Kubernetes was originally intended for managing stateless workloads, but it can also be used to run stateful workloads, such as databases, message queues, and search engines. Elasticsearch clusters are stateful, meaning they require persistent storage and stable network identities, which are challenging to manage in traditional container environments. Kubernetes provides several features, such as PersistentVolumes and StatefulSets, that make it easy to deploy, scale, and manage stateful workloads.
PersistentVolumes are used to provide persistent storage to Kubernetes workloads. They are independent of the pods and can be attached and detached dynamically, allowing for the data to be preserved across pod restarts.
StatefulSets are used to manage stateful workloads that require stable network identities and ordered deployment. Stateful Sets provide features such as ordered deployment, stable network identities, and dynamic scaling that make it easy to deploy and manage stateful workloads in Kubernetes.
Deploying an Elasticsearch cluster on Kubernetes makes it possible to simplify the process of configuring, scaling, and managing the cluster. Elasticsearch can be scaled horizontally using Kubernetes StatefulSets, allowing for easy scaling of the search and analytics infrastructure. Kubernetes provides a single platform for managing both the infrastructure and the applications.
Learn more in our detailed guide to Elasticsearch on Kubernetes (coming soon)
Elasticsearch Performance Issues and Problems
Elasticsearch is a powerful and versatile search and analytics engine, but like any complex system, it can experience performance issues and problems. Here are some common Elasticsearch performance issues and problems and how to address them:
- Memory usage: Elasticsearch requires a significant amount of memory to perform efficiently. If Elasticsearch is running out of memory, it may slow down or even crash.
- Disk usage: Elasticsearch stores data on disk, and if the disk becomes full or is slow, Elasticsearch performance may suffer.
- Query performance: Elasticsearch provides a powerful query language, but some queries can be expensive and impact performance.
- Indexing performance: Elasticsearch indexes data as it is added, and if indexing is slow, it can impact the overall performance of Elasticsearch.
- Hardware limitations: Elasticsearch performance is heavily dependent on hardware, and if hardware is inadequate, Elasticsearch performance may suffer.
- Network issues: Elasticsearch performance can also be impacted by network issues, such as latency or packet loss.
6 Best Practices for Optimizing Elasticsearch Performance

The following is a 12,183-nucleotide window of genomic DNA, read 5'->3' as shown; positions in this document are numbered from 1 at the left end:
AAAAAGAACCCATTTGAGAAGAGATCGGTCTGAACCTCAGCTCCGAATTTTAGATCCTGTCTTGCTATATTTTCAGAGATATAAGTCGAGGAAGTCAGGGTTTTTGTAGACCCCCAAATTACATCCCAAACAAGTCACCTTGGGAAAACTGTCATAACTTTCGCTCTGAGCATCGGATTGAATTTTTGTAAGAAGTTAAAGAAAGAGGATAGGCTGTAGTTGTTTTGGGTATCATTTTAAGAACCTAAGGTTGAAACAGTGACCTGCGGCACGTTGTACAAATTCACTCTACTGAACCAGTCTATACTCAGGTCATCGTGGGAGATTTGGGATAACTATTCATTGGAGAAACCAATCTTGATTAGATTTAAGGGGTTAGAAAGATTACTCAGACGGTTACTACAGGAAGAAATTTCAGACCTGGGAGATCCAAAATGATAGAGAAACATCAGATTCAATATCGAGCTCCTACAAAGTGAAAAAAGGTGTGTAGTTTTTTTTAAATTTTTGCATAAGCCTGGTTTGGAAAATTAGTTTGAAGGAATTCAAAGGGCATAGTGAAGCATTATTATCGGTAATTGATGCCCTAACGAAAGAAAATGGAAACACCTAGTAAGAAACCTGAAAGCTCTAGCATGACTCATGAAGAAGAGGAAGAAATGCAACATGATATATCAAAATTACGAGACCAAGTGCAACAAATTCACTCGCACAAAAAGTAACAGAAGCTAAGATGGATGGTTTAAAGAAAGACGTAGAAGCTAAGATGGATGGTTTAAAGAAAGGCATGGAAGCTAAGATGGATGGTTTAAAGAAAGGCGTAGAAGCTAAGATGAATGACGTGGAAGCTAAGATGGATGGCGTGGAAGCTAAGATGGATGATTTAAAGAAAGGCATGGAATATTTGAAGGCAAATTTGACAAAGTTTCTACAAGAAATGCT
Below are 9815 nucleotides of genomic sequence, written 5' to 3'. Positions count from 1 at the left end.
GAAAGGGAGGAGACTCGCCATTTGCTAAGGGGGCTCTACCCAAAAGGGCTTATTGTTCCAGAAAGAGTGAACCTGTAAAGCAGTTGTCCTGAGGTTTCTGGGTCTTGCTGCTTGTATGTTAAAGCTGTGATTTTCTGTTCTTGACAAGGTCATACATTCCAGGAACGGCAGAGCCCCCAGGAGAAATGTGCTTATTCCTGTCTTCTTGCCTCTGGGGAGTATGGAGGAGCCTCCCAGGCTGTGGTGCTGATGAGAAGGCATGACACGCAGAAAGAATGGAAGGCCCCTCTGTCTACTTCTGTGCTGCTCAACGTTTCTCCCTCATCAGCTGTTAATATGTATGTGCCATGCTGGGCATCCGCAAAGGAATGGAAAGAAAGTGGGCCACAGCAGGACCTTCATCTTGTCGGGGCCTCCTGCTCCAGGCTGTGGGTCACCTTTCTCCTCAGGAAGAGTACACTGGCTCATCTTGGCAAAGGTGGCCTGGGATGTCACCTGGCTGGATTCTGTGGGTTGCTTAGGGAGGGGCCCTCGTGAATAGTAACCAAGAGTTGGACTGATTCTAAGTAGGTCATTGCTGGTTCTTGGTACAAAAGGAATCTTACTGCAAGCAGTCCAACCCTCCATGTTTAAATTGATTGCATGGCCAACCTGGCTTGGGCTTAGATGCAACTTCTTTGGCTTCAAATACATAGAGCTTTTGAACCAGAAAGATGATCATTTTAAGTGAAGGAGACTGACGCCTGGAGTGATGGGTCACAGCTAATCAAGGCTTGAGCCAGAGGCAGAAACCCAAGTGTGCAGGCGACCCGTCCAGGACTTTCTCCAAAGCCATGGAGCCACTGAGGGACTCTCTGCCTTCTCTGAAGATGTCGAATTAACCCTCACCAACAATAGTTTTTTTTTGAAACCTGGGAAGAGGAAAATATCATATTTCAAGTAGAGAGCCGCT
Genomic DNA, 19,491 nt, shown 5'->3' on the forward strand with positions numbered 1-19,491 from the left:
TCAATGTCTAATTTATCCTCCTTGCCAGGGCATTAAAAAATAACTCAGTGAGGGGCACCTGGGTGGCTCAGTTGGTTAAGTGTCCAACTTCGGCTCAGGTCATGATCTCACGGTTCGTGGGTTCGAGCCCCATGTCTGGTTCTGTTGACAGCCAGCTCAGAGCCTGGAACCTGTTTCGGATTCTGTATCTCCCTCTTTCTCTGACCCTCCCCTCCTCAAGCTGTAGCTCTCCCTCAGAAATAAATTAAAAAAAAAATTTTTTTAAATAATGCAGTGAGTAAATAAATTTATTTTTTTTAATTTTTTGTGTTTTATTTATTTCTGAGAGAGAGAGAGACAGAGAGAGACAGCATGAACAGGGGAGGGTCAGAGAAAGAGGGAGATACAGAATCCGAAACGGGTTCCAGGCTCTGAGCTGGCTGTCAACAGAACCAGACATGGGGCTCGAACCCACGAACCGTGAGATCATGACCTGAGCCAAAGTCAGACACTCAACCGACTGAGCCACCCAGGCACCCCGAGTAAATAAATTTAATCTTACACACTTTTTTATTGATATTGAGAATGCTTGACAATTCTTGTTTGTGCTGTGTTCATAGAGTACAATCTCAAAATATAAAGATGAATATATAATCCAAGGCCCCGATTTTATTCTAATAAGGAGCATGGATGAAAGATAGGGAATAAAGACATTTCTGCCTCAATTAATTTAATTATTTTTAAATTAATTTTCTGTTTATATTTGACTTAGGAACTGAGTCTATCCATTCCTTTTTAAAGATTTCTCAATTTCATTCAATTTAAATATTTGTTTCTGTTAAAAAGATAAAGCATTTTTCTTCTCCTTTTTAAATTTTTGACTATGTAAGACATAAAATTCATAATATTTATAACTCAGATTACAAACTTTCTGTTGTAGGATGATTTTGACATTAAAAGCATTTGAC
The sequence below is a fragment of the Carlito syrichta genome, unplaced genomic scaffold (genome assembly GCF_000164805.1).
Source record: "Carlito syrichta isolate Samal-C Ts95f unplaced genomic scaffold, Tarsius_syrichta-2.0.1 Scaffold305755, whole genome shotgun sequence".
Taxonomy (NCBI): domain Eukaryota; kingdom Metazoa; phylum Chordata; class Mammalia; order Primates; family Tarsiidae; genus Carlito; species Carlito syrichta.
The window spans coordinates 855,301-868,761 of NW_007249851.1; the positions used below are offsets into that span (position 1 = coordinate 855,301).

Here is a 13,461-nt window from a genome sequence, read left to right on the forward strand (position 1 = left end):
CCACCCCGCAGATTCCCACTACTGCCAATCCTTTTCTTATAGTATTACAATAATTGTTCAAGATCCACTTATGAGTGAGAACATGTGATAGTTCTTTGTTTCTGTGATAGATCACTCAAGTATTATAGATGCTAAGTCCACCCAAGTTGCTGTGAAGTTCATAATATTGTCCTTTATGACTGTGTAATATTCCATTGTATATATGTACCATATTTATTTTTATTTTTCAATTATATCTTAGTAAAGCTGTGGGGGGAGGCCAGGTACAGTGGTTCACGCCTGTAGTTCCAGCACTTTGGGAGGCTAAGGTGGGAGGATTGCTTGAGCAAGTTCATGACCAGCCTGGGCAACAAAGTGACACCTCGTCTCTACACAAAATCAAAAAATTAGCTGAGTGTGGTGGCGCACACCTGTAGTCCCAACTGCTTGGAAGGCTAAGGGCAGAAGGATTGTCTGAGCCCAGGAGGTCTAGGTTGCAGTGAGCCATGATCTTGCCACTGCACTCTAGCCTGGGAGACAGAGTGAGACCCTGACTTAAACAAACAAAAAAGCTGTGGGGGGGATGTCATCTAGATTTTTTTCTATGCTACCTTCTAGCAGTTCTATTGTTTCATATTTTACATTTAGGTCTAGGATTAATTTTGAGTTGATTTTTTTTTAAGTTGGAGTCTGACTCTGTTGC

1. Freezing Indices
Elasticsearch stores data in shards, which can be resource-intensive to query. One way to improve query performance is to “freeze” old or infrequently accessed indices. Freezing an index moves it to a separate node, which reduces the number of shards that need to be searched when a query is executed. Frozen indices can still be queried, but updates and new writes are not allowed.
2. Provisioning Capacity
Properly provisioning capacity is critical to Elasticsearch performance. This includes ensuring that there are enough resources available, such as CPU, memory, and storage, to handle the expected query and indexing workload. Provisioning capacity should be based on the expected query and indexing throughput, and should be monitored and adjusted as needed.
3. Organizing Index Data
The way data is organized in Elasticsearch can have a significant impact on performance. To optimize performance, it is important to organize index data in a way that reflects the query patterns. For example, if queries often search for documents based on a date range, it may be beneficial to organize the data by date. This can be done by creating multiple indices and using an index alias to provide a single endpoint for querying.
4. Keeping Mapping Updates to a Minimum
Mapping updates, which define the schema for an index, can be resource-intensive and impact query performance. To minimize the impact of mapping updates, it is important to avoid frequent changes to the mapping. Instead, create a mapping that reflects the expected data schema and make changes only when necessary.
5. Optimizing Thread Pools
Thread pools are used to execute queries and indexing requests in Elasticsearch. To optimize performance, it is important to ensure that thread pools are properly configured and sized. Thread pools should be sized based on the expected query and indexing throughput, and should be monitored and adjusted as needed. Additionally, it is important to ensure that the proper type of thread pool is used for each task, such as search or indexing.
Learn more in our detailed guides to:
- Elasticsearch best practices (coming soon)
- Elasticsearch performance (coming soon)
- Elasticsearch optimization (coming soon)